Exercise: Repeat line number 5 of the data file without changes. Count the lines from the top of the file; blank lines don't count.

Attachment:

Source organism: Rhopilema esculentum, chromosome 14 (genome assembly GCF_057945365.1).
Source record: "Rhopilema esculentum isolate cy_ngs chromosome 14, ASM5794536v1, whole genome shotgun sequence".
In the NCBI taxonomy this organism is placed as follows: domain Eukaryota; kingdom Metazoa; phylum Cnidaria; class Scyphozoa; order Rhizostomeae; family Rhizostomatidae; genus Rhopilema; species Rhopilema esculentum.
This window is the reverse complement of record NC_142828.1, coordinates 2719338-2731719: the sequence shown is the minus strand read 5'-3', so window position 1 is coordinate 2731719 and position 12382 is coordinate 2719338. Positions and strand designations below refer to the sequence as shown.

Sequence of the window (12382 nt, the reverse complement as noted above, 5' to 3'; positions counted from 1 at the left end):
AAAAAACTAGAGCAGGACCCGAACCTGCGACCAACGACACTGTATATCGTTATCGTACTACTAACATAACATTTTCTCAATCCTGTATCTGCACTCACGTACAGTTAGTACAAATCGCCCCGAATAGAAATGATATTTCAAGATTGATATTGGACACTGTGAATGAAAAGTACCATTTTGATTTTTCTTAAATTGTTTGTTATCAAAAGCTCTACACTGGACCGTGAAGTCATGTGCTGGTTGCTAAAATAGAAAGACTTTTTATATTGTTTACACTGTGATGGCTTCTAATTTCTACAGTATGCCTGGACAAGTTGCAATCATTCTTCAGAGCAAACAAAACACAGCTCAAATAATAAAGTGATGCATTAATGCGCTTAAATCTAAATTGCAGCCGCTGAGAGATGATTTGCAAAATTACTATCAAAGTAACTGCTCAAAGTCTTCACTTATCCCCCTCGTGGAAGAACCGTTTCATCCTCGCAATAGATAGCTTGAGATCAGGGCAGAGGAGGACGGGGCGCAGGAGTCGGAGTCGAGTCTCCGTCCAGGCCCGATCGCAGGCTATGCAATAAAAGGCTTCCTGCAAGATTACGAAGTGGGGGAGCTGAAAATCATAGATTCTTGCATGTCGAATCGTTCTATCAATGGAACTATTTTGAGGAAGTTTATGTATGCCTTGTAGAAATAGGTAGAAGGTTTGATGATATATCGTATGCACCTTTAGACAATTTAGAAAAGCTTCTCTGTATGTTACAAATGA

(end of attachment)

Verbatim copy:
Sequence of the window (12382 nt, the reverse complement as noted above, 5' to 3'; positions counted from 1 at the left end):